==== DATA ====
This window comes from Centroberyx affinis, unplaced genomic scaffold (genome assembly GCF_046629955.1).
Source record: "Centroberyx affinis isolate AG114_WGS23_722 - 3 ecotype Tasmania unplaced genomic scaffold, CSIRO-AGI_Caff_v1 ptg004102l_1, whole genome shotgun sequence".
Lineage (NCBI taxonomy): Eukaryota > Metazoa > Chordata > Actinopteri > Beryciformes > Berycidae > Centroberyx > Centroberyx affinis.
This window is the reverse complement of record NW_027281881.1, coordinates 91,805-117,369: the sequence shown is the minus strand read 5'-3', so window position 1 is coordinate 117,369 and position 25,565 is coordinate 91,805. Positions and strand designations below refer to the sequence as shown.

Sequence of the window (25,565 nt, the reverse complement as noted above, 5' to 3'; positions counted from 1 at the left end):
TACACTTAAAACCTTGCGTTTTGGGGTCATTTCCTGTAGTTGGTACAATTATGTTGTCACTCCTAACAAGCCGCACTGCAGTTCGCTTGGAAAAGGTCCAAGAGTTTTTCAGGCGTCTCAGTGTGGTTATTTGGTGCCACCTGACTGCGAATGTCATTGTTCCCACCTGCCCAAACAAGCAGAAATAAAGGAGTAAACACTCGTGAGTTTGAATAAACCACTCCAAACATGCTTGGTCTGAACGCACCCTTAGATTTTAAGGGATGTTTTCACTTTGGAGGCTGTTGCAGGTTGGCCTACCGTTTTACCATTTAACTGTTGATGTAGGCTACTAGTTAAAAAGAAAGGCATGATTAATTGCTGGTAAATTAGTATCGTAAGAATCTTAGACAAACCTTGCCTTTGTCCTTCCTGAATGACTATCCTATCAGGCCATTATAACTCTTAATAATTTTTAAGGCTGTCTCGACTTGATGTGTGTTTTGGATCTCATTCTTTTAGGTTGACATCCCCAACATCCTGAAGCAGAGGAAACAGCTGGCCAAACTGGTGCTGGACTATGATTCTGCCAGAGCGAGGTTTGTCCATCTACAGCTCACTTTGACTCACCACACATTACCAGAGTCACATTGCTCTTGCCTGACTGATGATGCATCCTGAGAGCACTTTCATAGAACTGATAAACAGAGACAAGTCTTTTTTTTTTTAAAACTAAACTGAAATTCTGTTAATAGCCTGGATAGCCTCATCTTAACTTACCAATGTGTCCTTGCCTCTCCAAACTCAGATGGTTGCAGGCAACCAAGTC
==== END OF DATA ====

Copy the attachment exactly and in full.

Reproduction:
This window comes from Centroberyx affinis, unplaced genomic scaffold (genome assembly GCF_046629955.1).
Source record: "Centroberyx affinis isolate AG114_WGS23_722 - 3 ecotype Tasmania unplaced genomic scaffold, CSIRO-AGI_Caff_v1 ptg004102l_1, whole genome shotgun sequence".
Lineage (NCBI taxonomy): Eukaryota > Metazoa > Chordata > Actinopteri > Beryciformes > Berycidae > Centroberyx > Centroberyx affinis.
This window is the reverse complement of record NW_027281881.1, coordinates 91,805-117,369: the sequence shown is the minus strand read 5'-3', so window position 1 is coordinate 117,369 and position 25,565 is coordinate 91,805. Positions and strand designations below refer to the sequence as shown.

Sequence of the window (25,565 nt, the reverse complement as noted above, 5' to 3'; positions counted from 1 at the left end):
TACACTTAAAACCTTGCGTTTTGGGGTCATTTCCTGTAGTTGGTACAATTATGTTGTCACTCCTAACAAGCCGCACTGCAGTTCGCTTGGAAAAGGTCCAAGAGTTTTTCAGGCGTCTCAGTGTGGTTATTTGGTGCCACCTGACTGCGAATGTCATTGTTCCCACCTGCCCAAACAAGCAGAAATAAAGGAGTAAACACTCGTGAGTTTGAATAAACCACTCCAAACATGCTTGGTCTGAACGCACCCTTAGATTTTAAGGGATGTTTTCACTTTGGAGGCTGTTGCAGGTTGGCCTACCGTTTTACCATTTAACTGTTGATGTAGGCTACTAGTTAAAAAGAAAGGCATGATTAATTGCTGGTAAATTAGTATCGTAAGAATCTTAGACAAACCTTGCCTTTGTCCTTCCTGAATGACTATCCTATCAGGCCATTATAACTCTTAATAATTTTTAAGGCTGTCTCGACTTGATGTGTGTTTTGGATCTCATTCTTTTAGGTTGACATCCCCAACATCCTGAAGCAGAGGAAACAGCTGGCCAAACTGGTGCTGGACTATGATTCTGCCAGAGCGAGGTTTGTCCATCTACAGCTCACTTTGACTCACCACACATTACCAGAGTCACATTGCTCTTGCCTGACTGATGATGCATCCTGAGAGCACTTTCATAGAACTGATAAACAGAGACAAGTCTTTTTTTTTTTAAAACTAAACTGAAATTCTGTTAATAGCCTGGATAGCCTCATCTTAACTTACCAATGTGTCCTTGCCTCTCCAAACTCAGATGGTTGCAGGCAACCAAGTC